Idylls of Semeniskiai by Jonas Mekas,
translated by Adolfas Mekas
A poet and a filmmaker. Much has been written and published worldwide about Jonas Mekas’ numerous films and his relentless advocacy of independent-personal-poetic cinema. But his poetry written in the Lithuanian language is celebrated only in Lithuania. Though some of Jonas’ later poems were translated into French, Japanese, Polish, German, and other languages, his major work, Idylls of Semeniskiai, remains mostly unknown outside his native country. One of the reasons is the complexity of the language Jonas uses in his pastoral poems which cannot be easily translated.
This English translation of Idylls of Semeniskiai is as close to the original Lithuanian as it can ever be.
Jonas has published a long list of poetry books, but Idylls, his first book published in 1948, is considered a major work in the contemporary Lithuanian poetry.
Nature, all but unmediated, pulses through the poems of recollected childhood that renowned filmmaker Jonas Mekas wrote in displaced camps in Germany just after World War II. Barred from returning to his native Lithuania, which had been occupied by the Russians, he concentrated instead on conjuring lost landscapes in free-verse “idylls” that recall Virgil’s Georgics, Hölderlin, Stifter, Clare, Leopardi, Rilke, Pasternak, and William Carlos Williams, and are as direct as cinematography. His brother and fellow cineaste Adolfas, who was with him in exile and had shared those Kinderszenen, has performed a valuable service by rendering these marvelous poems in a crystalline translation whose clarity and emotional nuance are that of memory itself. Idylls of Semeniskiai is a spellbinding work of collaboration.
— John Ashbery
Foto: Hollis Melton.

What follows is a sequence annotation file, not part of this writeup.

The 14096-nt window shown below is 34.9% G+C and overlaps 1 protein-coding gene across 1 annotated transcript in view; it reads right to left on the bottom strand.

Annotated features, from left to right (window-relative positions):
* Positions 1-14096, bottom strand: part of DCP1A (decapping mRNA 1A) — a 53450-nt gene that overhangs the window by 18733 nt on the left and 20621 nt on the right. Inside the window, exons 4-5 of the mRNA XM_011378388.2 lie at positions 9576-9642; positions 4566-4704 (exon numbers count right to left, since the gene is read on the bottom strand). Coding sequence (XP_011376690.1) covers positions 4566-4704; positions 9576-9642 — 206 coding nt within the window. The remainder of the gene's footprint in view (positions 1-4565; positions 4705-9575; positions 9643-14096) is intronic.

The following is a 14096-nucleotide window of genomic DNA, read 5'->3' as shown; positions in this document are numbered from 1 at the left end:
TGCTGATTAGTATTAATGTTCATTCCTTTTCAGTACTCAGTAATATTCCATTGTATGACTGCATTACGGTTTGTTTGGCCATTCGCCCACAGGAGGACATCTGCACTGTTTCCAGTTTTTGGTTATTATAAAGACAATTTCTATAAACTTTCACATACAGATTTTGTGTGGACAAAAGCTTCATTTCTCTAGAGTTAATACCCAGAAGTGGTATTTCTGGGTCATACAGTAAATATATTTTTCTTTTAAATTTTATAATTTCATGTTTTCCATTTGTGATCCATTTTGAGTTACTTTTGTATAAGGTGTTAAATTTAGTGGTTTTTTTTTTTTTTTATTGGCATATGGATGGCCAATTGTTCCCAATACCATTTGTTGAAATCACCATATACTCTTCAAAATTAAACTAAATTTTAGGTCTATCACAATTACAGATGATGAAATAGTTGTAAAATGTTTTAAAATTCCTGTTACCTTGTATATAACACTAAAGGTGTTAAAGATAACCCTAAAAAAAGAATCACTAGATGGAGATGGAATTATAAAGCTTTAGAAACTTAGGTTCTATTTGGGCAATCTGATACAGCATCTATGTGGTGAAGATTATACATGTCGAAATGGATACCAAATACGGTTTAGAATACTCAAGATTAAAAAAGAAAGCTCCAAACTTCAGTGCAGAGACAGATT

In those days, in Wiesbaden and Kassel, we were re-discovering, re-inventing and re-writing the Lithuanian language.
Leonas Letas, Jonas and I found ways of making nouns out of verbs and adjectives. And verbs out of anything. We became experts in the use of the dative – we could use this case anywhere anytime.
Jonas, Adolfas and Leonas Letas in the Blue Room – our “University” in Mattenberg.
Foto: Adolfas Mekas.
In writing Idylls of Semeniskiai, Jonas used a combination of common Lithuanian, regional dialect, some words peculiar to the village of Semeniskiai, and words familiar only to the members of the Mekas family. Many words in the Idylls are no longer found in daily use in today’s Lithuania.
In Idylls of Semeniskiai, Jonas invented words in Lithuanian to describe the sound of rain, wind, snow, etc. –- the made-up words were suggested by the sound these phenomena produced. This caused problems in translation.
In the translation, I retained the unusual sentence structure, uncommon punctuations, unfinished sentences, sudden shifts in tense or perspective, and unjustified transitions.
Having grown up together, I shared with my brother the same life on the farm. In my memory’s eye I can see the images Jonas is describing in the Idylls. The blue flax made into white linen. The snow and the river ice. The squeaking of well sweeps. Cray fishing deep into the summer night or lying sleepless in the hay loft – listening to the sharp cry of corn crakes and mole crickets in wet ditches. Picking wild berries in the woods or sweating in the hot summer fields raking hay or picking potatoes in autumn’s freezing rain. Or helping our father kill a pig and watching mother cut it up to become ham, bacon, sausages, or bones and cartilage to be boiled to make soap.
— Adolfas Mekas
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